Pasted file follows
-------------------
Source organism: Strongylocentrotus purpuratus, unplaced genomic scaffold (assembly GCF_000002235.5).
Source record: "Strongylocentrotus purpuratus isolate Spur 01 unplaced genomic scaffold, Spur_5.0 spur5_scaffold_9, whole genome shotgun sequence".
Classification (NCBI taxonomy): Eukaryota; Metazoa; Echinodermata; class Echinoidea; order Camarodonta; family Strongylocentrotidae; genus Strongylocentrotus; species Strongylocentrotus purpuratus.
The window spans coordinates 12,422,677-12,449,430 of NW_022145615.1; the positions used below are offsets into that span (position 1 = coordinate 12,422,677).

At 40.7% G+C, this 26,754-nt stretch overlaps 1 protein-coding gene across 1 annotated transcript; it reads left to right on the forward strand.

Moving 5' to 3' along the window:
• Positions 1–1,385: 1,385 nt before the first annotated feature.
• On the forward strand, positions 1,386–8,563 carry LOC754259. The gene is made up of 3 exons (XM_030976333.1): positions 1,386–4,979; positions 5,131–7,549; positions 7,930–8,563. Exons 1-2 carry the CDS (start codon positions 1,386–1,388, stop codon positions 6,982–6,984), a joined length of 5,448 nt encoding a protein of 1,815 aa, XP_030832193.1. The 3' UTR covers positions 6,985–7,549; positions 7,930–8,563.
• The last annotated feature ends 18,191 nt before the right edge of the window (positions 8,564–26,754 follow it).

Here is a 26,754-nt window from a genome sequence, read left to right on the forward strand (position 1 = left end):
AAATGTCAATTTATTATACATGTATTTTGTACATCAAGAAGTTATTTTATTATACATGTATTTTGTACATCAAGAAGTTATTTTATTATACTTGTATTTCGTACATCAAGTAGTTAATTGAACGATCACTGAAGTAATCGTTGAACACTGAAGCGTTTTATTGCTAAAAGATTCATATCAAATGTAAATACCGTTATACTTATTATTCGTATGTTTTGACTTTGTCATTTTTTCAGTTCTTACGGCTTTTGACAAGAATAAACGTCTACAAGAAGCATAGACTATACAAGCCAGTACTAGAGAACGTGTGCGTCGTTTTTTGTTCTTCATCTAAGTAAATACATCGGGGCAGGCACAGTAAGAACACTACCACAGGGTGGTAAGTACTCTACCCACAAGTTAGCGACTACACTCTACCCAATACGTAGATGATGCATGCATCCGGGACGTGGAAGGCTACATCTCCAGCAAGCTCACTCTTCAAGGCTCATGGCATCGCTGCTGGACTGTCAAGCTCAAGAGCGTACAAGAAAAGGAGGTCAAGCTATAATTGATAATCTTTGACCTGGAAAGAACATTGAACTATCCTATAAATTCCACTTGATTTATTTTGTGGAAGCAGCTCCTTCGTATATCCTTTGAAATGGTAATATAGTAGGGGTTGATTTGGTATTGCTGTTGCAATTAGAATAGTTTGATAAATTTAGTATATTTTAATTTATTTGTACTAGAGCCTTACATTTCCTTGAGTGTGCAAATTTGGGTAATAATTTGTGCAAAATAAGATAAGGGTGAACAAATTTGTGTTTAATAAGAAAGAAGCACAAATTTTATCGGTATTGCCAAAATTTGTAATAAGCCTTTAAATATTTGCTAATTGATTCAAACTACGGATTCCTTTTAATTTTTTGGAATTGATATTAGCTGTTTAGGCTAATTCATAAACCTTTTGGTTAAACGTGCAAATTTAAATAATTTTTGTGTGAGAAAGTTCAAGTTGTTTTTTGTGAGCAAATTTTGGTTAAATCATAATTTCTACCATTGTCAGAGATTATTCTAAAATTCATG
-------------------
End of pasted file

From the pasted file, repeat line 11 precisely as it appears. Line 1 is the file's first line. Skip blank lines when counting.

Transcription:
AAATGTCAATTTATTATACATGTATTTTGTACATCAAGAAGTTATTTTATTATACATGTATTTTGTACATCAAGAAGTTATTTTATTATACTTGTATTTCGTACATCAAGTAGTTAATTGAACGATCACTGAAGTAATCGTTGAACACTGAAGCGTTTTATTGCTAAAAGATTCATATCAAATGTAAATACCGTTATACTTATTATTCGTATGTTTTGACTTTGTCATTTTTTCAGTTCTTACGGCTTTTGACAAGAATAAACGTCTACAAGAAGCATAGACTATACAAGCCAGTACTAGAGAACGTGTGCGTCGTTTTTTGTTCTTCATCTAAGTAAATACATCGGGGCAGGCACAGTAAGAACACTACCACAGGGTGGTAAGTACTCTACCCACAAGTTAGCGACTACACTCTACCCAATACGTAGATGATGCATGCATCCGGGACGTGGAAGGCTACATCTCCAGCAAGCTCACTCTTCAAGGCTCATGGCATCGCTGCTGGACTGTCAAGCTCAAGAGCGTACAAGAAAAGGAGGTCAAGCTATAATTGATAATCTTTGACCTGGAAAGAACATTGAACTATCCTATAAATTCCACTTGATTTATTTTGTGGAAGCAGCTCCTTCGTATATCCTTTGAAATGGTAATATAGTAGGGGTTGATTTGGTATTGCTGTTGCAATTAGAATAGTTTGATAAATTTAGTATATTTTAATTTATTTGTACTAGAGCCTTACATTTCCTTGAGTGTGCAAATTTGGGTAATAATTTGTGCAAAATAAGATAAGGGTGAACAAATTTGTGTTTAATAAGAAAGAAGCACAAATTTTATCGGTATTGCCAAAATTTGTAATAAGCCTTTAAATATTTGCTAATTGATTCAAACTACGGATTCCTTTTAATTTTTTGGAATTGATATTAGCTGTTTAGGCTAATTCATAAACCTTTTGGTTAAACGTGCAAATTTAAATAATTTTTGTGTGAGAAAGTTCAAGTTGTTTTTTGTGAGCAAATTTTGGTTAAATCATAATTTCTACCATTGTCAGAGATTATTCTAAAATTCATG